Tag Archives: Charlie Whiting

Red Bull deemed illegal

The Red Bulls of Mark Webber and Sebastian Vettel will have to undergo changes before the Canadian Grand Prix after an important aerodynamic device that had been on the car since Malaysia was deemed illegal by the FIA.

Red Bull had been running with holes in the step plane of the floor. While other teams have used a similar device, they have been using slots to the edge of the floor; Red Bull’s holes are fully enclosed, and therefore illegal.

In an FIA directive issued to the teams on Friday, Charlie Whiting (FIA technical chief) said:

“It has been argued that, as it is not explicitly stated that fully enclosed holes cannot be located in a surface lying on the step plane rearward of a line 450mm forward of the rear face of the cockpit template, then they may be located in such areas.

“We disagree with this view and consider it implicit that fully enclosed holes may not be located there.”

There had been rumours of a protest after Mark Webber won the Monaco Grand Prix, but the teams preferred a clear resolution in time for Canada on 8-10 June.

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ITA: Steward apologises for not penalising Schumacher

Former driver Derek Daly, who was on the stewarding panel at the Italian Grand Prix in Monza, has revealed in an interview on The Flying Lap that he has apologised to the FIA’s Race Director Charlie Whiting for failing to hand Michael Schumacher a drive-through penalty for dangerously blocking Lewis Hamilton during last weekend’s race.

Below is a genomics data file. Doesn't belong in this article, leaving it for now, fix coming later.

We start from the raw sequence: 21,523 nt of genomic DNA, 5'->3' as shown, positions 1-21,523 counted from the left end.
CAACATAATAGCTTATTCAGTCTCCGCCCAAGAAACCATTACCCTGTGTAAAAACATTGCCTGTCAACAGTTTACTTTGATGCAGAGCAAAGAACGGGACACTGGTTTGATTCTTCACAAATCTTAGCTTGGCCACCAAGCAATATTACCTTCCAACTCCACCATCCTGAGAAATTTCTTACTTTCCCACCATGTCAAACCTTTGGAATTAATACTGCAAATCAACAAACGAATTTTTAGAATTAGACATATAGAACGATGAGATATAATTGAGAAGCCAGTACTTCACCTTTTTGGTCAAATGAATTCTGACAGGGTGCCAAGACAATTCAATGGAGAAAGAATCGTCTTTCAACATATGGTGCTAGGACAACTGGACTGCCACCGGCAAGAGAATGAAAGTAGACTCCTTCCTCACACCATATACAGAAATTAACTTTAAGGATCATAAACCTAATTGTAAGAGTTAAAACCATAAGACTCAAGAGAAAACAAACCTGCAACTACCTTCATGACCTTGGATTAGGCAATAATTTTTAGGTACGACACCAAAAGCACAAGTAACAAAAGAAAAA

“By the time I got home Twitter was alive with multiple questions: a) you did the right thing not penalising Schumacher, letting the race go on, it was great entertainment; and then b) why did they not take action, what about the rules, why did did you not do something, etc.

“I realised [having re-watched the race] that at a particular time last weekend, when Hamilton tried to pass Schumacher on the way to Lesmo 1, Schumacher chopped down first to defend, which he is entitled to do, and then immediately, as you probably remember, chopped back up to take his line into the Lesmo. That was, sort of, the final straw because he had been warned twice by Charlie Whiting.

“I took pretty meticulous notes thoughout every session in my role as driver steward, and I looked up lap 20 because I had actually not seen the incident [between Schumacher and Hamilton] that had incensed everybody and realised that Charlie [Whiting] had asked us to consider another incident between Massa and Jarno Trulli. While I looked at that – I’m not saying everybody looked at it – but while I looked at the slow-mo replay of that I actually missed the incident into the Lesmo.